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Background: Many low-income and middle-income countries globally are now pursuing ambitious plans for universal primary care, but are failing to deliver adequate care quality because of intractable human resource problems. Aim: To understand why migrant nurses and doctors from sub-Saharan Africa did not wish to take up available posts in primary and first-contact care in their home countries. Design and setting: Qualitative study of migrant health workers to Europe (UK, Belgium, and Austria) or southern Africa (Botswana and South Africa) from sub-Saharan Africa. Method: Semi-structured interviews with 66 health workers (24 nurses and 42 doctors) from 18 countries between July 2011 and April 2012. Transcripts were analysed thematically using a framework approach. Results: The reasons given for choosing not to work in primary care were grouped into three main analytic streams: poor working environment, difficult living experiences, and poor career path. Responders described a lack of basic medicines and equipment, an unmanageable workload, and lack of professional support. Many had concerns about personal security, living conditions (such as education for children), and poor income. Primary care was seen as lower status than hospital medicine, with lack of specialist training opportunities and more exposure to corruption. Conclusions: Clinicians are reluctant to work in the conditions they currently experience in primary care in sub-Saharan Africa and these conditions tend to get worse as poverty and need for primary care increases. This inverse primary care law undermines achievement of universal health coverage. Policy experience from countries outside Africa shows that it is not immutable. ©British Journal of General Practice.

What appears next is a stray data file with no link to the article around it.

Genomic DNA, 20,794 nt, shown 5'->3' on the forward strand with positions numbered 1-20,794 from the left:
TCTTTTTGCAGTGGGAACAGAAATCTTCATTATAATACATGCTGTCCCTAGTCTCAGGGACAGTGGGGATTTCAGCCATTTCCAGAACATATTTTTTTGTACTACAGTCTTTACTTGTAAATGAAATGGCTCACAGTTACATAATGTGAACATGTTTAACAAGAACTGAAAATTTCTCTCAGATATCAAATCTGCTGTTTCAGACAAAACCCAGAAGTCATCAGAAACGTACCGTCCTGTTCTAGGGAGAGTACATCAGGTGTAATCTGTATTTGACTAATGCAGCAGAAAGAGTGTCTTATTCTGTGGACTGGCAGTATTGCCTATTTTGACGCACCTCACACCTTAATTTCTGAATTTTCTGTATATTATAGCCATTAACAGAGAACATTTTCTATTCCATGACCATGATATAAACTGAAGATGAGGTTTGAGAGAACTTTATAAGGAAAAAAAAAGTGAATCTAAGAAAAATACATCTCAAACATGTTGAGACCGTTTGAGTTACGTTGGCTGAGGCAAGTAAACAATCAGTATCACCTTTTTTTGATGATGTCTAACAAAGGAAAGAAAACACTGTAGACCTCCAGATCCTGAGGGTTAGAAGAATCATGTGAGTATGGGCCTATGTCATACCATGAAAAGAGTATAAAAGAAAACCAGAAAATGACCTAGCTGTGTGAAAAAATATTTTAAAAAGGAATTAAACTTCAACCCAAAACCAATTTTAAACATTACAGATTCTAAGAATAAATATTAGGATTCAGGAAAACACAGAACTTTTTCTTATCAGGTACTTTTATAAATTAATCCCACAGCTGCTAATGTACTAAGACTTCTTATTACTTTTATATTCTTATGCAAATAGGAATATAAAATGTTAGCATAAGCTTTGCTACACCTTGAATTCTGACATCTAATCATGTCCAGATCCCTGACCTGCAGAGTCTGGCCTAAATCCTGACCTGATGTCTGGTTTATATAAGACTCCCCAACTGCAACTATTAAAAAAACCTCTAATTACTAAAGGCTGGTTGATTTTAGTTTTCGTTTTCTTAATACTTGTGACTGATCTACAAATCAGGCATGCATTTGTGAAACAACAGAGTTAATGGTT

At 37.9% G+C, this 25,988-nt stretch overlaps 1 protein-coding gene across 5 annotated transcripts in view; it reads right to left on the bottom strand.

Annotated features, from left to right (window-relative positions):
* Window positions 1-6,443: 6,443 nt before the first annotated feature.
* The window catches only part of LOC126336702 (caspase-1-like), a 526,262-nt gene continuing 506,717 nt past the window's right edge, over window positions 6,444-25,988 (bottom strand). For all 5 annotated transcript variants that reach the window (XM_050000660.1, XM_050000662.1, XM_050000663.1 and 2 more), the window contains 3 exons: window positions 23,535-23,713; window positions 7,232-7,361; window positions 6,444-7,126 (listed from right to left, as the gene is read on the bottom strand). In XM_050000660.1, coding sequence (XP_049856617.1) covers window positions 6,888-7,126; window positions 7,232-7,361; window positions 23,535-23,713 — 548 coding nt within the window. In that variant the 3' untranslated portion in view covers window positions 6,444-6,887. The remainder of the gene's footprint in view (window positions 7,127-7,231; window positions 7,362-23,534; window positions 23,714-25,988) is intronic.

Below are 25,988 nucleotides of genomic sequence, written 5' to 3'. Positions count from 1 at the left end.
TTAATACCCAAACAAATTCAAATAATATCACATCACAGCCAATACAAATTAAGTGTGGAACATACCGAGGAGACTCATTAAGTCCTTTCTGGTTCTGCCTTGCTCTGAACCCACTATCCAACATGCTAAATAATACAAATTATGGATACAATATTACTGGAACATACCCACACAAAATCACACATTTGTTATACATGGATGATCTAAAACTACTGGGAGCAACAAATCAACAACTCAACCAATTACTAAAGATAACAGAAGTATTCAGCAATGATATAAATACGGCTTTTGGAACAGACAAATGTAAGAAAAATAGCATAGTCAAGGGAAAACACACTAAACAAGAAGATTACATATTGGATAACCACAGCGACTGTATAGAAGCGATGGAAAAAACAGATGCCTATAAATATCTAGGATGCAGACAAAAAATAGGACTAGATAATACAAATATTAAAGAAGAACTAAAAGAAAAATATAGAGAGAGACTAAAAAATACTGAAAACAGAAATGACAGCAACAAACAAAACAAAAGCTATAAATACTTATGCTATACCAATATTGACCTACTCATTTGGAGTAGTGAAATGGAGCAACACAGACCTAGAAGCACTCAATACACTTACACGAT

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British Journal of General Practice

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